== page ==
A newborn's umbilical cord stump typically falls off within about two weeks after birth. In the meantime, treat your baby's umbilical cord stump gently.
Have you ever wondered how your baby gets his or her nutrition as a fetus? Well, they get it by the help of the placenta which is connected to you through the umbilical cord. And when delivering a baby, doctors cut a big part of that cord. As for the remaining part, it stays attached to your newborn’s belly button. After around 2 weeks, this part dries and falls off on its own. Therefore, it is important to look after your baby’s belly button. And you will learn how to do that here.
Why your baby has an umbilical cord stump
During pregnancy, the umbilical cord supplies nutrients and oxygen to your developing baby. After birth, the umbilical cord is no longer needed — so it's clamped and snipped. This leaves behind a short stump.
How to Care for Your Baby’s Belly Button
1| Keep your baby’s belly button dry and clean.
First of all, it is very important that your baby’s belly button stays clean and sanitized. That is to keep it from catching any dirt or infections. So, keep it clean and dry at all times, especially when you are changing your baby’s diaper. In fact, try to keep the diaper’s rim away from your baby’s belly button. This is very essential to ensure nothing leaks to your newborn’s belly button.
2| Avoid bathing your newborn baby.
As new mums, we must ensure our newborn babies are always clean. And the same thing goes for the navel or belly buttons. However, pouring water on their little belly buttons or bathing is not the best idea. Especially in those first few weeks. Instead, it is best to sponge bathe newborn babies. You can do so by getting a soft sponge and dipping it in warm water. Clean your baby gently and softly with it, and repeat as much as you need. This is the best bathing technique for newborn babies during their first weeks.
3| Don’t over dress your baby.
In addition, avoid dressing your baby with many layers. Especially if the umbilical cord did not fall off yet. Extra layers of clothes will put pressure on your newborn’s belly button and irritate him or her. Alternatively, if the weather is cold, keep your baby’s room warm and use warm blankets. As for hot weather, you can use onesies as pajamas too. The most important thing is not to get your baby to sweat. Because that might cause infections that you don’t want your baby to have.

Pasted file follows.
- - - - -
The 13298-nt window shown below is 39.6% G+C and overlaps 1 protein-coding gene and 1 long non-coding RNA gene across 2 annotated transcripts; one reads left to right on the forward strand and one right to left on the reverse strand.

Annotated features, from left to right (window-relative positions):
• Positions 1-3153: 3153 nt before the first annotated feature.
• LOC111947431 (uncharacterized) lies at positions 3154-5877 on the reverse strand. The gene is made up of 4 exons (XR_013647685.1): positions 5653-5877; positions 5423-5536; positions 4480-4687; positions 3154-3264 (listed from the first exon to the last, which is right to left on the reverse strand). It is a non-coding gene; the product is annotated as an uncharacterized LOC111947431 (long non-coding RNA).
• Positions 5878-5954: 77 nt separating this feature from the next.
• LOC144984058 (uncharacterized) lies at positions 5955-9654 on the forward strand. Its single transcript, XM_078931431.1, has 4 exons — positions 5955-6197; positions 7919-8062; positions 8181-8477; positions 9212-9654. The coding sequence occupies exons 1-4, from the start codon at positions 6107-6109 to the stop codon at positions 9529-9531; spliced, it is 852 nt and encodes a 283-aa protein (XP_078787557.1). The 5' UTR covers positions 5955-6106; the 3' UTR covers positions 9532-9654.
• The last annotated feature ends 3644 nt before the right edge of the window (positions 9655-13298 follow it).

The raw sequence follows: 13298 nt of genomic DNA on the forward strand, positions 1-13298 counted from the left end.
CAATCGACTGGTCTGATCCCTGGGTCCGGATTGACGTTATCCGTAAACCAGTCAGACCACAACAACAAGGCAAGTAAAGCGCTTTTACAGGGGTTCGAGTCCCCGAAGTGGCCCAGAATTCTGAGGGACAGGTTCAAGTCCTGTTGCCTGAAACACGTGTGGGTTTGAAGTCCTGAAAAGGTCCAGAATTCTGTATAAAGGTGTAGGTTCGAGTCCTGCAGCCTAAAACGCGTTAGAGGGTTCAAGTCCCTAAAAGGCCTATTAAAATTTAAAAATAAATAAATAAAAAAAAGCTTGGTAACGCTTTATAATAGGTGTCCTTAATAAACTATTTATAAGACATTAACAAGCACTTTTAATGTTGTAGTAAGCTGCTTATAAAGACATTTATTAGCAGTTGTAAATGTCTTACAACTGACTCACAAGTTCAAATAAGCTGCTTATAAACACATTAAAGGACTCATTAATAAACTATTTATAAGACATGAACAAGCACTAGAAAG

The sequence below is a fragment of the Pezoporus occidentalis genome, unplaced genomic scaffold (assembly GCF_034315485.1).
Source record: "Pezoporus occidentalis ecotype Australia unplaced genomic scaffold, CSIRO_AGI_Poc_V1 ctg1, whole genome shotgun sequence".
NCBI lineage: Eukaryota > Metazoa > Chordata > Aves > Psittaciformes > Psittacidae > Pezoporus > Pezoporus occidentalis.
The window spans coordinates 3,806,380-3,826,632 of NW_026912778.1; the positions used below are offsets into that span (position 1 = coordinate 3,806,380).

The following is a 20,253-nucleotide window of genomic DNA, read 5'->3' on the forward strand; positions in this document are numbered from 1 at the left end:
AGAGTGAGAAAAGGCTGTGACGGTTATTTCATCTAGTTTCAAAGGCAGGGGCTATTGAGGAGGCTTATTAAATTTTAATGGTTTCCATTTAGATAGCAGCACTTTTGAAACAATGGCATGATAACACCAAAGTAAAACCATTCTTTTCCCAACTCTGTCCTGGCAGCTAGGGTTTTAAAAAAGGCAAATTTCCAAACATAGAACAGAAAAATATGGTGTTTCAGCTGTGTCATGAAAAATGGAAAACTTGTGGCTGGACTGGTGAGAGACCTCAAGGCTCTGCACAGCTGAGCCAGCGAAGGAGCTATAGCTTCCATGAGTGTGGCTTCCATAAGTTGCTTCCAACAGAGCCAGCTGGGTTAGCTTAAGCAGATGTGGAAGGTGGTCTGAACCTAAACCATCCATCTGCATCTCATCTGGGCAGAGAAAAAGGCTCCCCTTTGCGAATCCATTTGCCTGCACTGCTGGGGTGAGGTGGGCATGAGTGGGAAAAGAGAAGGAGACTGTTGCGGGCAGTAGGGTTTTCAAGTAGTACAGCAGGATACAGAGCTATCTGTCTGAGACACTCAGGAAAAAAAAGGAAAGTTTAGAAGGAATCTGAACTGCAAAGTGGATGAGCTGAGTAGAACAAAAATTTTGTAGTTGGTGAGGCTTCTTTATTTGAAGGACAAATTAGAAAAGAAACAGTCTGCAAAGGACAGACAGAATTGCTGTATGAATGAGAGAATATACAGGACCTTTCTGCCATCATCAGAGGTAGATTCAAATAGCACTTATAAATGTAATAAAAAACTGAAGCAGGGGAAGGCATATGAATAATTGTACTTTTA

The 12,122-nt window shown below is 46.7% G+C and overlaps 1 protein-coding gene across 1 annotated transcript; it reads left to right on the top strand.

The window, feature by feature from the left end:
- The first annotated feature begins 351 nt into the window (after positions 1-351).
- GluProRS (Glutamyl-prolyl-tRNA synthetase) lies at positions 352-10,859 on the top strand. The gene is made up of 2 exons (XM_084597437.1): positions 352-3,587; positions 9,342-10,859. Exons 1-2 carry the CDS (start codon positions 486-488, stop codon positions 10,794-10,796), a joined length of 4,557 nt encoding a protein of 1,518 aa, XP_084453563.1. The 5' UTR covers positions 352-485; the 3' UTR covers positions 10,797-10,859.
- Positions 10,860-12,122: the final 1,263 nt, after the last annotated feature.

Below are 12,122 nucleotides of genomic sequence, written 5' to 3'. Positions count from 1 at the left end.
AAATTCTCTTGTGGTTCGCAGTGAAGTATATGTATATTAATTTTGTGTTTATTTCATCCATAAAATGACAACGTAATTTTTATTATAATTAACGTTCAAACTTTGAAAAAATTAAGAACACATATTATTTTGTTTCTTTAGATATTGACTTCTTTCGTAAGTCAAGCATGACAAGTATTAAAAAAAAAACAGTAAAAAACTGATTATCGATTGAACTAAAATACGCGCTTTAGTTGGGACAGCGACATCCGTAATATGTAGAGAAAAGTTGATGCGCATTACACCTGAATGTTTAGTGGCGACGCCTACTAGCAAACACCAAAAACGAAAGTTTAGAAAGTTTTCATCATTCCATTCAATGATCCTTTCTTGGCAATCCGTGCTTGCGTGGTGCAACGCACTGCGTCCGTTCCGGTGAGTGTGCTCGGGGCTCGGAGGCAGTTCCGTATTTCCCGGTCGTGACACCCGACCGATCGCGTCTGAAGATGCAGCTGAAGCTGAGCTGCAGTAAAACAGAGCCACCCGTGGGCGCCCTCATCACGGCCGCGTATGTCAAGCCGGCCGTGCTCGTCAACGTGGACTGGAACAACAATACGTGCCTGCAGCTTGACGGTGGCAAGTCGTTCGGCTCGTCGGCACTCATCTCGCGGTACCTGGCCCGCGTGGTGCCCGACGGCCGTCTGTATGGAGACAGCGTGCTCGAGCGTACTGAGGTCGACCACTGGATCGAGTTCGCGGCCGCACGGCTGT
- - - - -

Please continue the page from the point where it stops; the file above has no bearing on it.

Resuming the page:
4| Do not apply pressure on the area.
As we mentioned before, extra clothing and layering might cause pressure on the belly button. So would pulling the disposable surgical plastic tweezers that are holding the umbilical cord. Both of the previous can cause bleedings or other serious complications. All you have to do is to wait for the navel to dry and fall off on its own without any interference.
5| Completely avoid using alcohol.
The American Academy of Pediatrics recommends parents to completely avoid using alcohol when caring for a newborn’s belly button. They conducted research comparing using alcohol on infant’s belly buttons and not using it. As a result of their research, they found that using alcohol slows down the drying process. While avoiding using alcohol keeps the navel dry thus it falls off in much less time.
We suggest using sanitized baby items and designated baby powder to keep the area clean. Your doctor will most likely recommend which baby powder to use before checking out of the hospital. And finally, make sure to get all the information you need from doctors or medical pamphlets. Because by the end of the day, they are the most reliable resource.
Signs of a problem
During the healing process, it's typical to see a little blood near the stump. Much like a scab, the cord stump might bleed a little when it falls off.
However, contact your baby's health care provider if the umbilical area oozes pus, the surrounding skin becomes red and swollen, or the area develops a pink moist bump. These could be signs of an umbilical cord infection. Prompt treatment is needed to stop the infection from spreading.
Also, talk to your baby's health care provider if the stump still hasn't separated after three weeks. This might be a sign of an underlying problem, such as an infection or immune system disorder.